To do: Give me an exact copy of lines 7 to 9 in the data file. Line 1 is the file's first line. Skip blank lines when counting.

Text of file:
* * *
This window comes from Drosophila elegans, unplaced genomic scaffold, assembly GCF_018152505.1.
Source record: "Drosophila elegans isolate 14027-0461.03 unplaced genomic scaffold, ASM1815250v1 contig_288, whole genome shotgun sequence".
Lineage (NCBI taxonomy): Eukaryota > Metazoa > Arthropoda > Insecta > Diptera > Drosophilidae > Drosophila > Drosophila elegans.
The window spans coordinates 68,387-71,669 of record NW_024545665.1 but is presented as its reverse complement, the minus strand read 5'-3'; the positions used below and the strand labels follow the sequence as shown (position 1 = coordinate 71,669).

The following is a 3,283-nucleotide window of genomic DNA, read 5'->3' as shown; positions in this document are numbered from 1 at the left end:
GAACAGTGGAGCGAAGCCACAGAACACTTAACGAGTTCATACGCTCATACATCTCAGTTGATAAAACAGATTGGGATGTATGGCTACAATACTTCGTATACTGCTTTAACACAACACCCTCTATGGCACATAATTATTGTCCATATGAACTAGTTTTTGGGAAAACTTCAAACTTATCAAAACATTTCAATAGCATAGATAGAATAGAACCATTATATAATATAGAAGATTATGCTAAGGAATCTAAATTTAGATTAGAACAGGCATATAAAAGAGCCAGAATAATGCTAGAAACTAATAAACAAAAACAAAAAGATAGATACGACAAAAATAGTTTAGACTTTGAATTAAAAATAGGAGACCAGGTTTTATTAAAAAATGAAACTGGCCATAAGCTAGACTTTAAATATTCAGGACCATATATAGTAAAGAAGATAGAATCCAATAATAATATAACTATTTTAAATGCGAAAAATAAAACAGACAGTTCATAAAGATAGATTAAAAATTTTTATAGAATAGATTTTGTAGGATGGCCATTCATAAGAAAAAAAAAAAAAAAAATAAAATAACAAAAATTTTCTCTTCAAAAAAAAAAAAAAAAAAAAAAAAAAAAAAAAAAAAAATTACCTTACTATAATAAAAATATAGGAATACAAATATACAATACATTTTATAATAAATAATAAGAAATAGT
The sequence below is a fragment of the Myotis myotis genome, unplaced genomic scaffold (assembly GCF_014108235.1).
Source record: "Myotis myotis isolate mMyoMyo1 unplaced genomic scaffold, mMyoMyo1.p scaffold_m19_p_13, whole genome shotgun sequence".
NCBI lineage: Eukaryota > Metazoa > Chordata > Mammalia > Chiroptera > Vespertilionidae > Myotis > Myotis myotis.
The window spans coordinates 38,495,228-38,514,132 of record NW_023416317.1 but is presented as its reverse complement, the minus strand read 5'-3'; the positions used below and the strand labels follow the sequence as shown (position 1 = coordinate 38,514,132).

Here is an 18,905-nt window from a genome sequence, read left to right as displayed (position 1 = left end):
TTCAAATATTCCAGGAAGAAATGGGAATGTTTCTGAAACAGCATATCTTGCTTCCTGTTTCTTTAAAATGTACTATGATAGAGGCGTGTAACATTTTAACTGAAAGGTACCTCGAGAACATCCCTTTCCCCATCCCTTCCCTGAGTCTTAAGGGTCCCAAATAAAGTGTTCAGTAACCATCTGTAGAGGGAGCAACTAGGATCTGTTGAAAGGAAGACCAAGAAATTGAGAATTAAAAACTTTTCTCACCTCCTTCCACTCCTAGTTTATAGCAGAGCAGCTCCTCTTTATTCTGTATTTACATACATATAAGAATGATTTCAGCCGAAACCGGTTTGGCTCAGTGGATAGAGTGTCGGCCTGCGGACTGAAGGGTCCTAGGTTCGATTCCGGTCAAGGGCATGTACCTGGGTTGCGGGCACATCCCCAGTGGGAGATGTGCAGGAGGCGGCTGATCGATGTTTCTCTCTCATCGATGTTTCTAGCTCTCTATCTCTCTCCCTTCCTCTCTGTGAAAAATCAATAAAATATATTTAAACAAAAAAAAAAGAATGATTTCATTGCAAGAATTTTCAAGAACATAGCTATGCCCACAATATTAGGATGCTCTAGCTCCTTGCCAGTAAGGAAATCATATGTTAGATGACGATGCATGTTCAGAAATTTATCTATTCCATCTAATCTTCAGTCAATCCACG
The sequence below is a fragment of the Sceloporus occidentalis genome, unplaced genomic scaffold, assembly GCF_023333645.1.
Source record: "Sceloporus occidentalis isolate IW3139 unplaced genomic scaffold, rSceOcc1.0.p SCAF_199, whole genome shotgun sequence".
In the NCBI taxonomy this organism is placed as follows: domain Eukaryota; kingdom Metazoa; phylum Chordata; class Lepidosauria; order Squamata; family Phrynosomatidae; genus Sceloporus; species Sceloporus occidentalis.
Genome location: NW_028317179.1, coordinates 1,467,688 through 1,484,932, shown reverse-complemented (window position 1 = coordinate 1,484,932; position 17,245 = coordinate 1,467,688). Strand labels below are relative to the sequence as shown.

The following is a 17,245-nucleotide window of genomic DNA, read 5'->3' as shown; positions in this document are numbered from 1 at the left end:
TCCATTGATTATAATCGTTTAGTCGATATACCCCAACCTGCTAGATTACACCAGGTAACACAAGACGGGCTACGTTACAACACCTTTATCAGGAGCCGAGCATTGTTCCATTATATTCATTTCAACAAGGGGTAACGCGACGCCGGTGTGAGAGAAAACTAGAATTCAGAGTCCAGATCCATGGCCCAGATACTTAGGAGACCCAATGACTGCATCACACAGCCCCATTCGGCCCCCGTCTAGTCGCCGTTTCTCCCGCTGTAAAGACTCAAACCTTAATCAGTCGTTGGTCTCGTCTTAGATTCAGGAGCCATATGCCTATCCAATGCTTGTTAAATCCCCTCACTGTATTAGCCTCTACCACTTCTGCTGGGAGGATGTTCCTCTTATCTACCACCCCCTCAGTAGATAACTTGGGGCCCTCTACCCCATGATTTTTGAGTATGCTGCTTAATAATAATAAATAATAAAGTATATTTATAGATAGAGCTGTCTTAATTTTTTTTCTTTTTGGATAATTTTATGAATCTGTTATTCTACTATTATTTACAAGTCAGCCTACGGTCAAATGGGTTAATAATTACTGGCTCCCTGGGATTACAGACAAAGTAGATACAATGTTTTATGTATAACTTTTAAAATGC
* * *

The sequence below is a fragment of the Myotis myotis genome, unplaced genomic scaffold (assembly GCF_014108235.1).
Source record: "Myotis myotis isolate mMyoMyo1 unplaced genomic scaffold, mMyoMyo1.p scaffold_m19_p_13, whole genome shotgun sequence".
NCBI lineage: Eukaryota > Metazoa > Chordata > Mammalia > Chiroptera > Vespertilionidae > Myotis > Myotis myotis.